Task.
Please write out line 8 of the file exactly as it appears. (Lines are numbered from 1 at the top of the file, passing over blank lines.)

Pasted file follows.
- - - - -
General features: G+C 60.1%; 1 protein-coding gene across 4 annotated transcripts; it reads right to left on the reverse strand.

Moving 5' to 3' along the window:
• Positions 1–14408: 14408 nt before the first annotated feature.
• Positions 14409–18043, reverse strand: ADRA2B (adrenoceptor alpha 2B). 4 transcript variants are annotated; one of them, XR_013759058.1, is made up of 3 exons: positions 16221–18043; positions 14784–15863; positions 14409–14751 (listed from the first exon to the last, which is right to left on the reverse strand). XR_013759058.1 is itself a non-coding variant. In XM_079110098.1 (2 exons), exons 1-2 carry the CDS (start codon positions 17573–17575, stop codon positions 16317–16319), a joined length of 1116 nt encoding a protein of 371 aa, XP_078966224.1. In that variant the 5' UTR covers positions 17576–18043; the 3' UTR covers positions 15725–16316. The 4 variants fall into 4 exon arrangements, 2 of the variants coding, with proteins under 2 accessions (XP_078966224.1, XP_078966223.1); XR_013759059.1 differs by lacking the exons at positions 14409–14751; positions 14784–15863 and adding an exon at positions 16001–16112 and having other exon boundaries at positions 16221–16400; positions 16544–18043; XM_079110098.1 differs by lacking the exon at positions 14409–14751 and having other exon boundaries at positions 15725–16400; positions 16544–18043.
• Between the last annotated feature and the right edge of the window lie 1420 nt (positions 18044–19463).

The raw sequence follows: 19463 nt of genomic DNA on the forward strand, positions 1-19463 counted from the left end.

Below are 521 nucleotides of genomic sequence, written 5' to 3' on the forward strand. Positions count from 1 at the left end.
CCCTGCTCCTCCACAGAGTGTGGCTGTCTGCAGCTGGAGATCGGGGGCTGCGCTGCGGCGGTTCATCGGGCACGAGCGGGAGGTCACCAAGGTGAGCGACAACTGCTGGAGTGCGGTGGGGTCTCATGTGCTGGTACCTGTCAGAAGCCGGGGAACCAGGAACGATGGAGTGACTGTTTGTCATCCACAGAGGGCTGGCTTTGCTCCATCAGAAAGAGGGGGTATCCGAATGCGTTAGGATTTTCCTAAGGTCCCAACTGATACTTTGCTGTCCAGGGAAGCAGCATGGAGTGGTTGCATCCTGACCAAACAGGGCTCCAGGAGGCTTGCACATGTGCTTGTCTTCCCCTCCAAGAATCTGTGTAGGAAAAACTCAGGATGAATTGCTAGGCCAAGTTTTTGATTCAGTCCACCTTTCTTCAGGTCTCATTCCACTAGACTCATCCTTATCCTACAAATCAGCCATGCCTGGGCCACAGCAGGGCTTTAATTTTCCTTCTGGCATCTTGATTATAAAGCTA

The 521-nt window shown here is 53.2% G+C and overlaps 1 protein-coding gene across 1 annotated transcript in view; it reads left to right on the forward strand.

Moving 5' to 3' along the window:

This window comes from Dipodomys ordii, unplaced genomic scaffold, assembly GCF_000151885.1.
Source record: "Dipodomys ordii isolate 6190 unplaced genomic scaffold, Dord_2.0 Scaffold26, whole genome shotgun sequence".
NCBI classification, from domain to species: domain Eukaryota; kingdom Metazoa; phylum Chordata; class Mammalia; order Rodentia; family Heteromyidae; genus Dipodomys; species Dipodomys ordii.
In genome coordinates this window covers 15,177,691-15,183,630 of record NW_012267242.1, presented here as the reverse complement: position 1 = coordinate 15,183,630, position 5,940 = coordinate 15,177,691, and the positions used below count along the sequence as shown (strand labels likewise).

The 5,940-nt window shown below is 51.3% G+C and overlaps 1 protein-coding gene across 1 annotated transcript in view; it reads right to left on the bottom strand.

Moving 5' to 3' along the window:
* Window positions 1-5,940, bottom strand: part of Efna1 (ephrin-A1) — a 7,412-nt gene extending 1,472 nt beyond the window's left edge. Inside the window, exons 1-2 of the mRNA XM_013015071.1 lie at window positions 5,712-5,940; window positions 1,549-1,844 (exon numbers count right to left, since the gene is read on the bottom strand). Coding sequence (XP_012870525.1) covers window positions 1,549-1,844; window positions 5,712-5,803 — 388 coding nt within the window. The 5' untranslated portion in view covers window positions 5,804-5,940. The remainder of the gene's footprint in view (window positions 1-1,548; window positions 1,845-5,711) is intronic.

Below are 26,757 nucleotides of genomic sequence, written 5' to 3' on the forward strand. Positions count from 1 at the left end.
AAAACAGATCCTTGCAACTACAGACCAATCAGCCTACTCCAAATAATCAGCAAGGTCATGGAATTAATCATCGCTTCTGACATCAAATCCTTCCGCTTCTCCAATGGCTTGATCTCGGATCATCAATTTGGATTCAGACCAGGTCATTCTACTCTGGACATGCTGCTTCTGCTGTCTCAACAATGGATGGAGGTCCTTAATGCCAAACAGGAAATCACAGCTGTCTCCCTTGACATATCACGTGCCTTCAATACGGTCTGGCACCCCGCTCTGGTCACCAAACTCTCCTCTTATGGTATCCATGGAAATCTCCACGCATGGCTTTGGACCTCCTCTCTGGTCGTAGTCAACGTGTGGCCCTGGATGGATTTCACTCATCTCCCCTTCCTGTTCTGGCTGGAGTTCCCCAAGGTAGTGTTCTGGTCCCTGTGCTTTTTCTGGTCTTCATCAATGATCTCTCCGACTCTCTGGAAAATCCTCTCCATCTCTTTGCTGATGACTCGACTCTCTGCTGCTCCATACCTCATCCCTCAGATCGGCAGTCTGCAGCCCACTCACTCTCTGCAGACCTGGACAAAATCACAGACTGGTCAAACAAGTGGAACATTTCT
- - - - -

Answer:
CCCTGCTCCTCCACAGAGTGTGGCTGTCTGCAGCTGGAGATCGGGGGCTGCGCTGCGGCGGTTCATCGGGCACGAGCGGGAGGTCACCAAGGTGAGCGACAACTGCTGGAGTGCGGTGGGGTCTCATGTGCTGGTACCTGTCAGAAGCCGGGGAACCAGGAACGATGGAGTGACTGTTTGTCATCCACAGAGGGCTGGCTTTGCTCCATCAGAAAGAGGGGGTATCCGAATGCGTTAGGATTTTCCTAAGGTCCCAACTGATACTTTGCTGTCCAGGGAAGCAGCATGGAGTGGTTGCATCCTGACCAAACAGGGCTCCAGGAGGCTTGCACATGTGCTTGTCTTCCCCTCCAAGAATCTGTGTAGGAAAAACTCAGGATGAATTGCTAGGCCAAGTTTTTGATTCAGTCCACCTTTCTTCAGGTCTCATTCCACTAGACTCATCCTTATCCTACAAATCAGCCATGCCTGGGCCACAGCAGGGCTTTAATTTTCCTTCTGGCATCTTGATTATAAAGCTA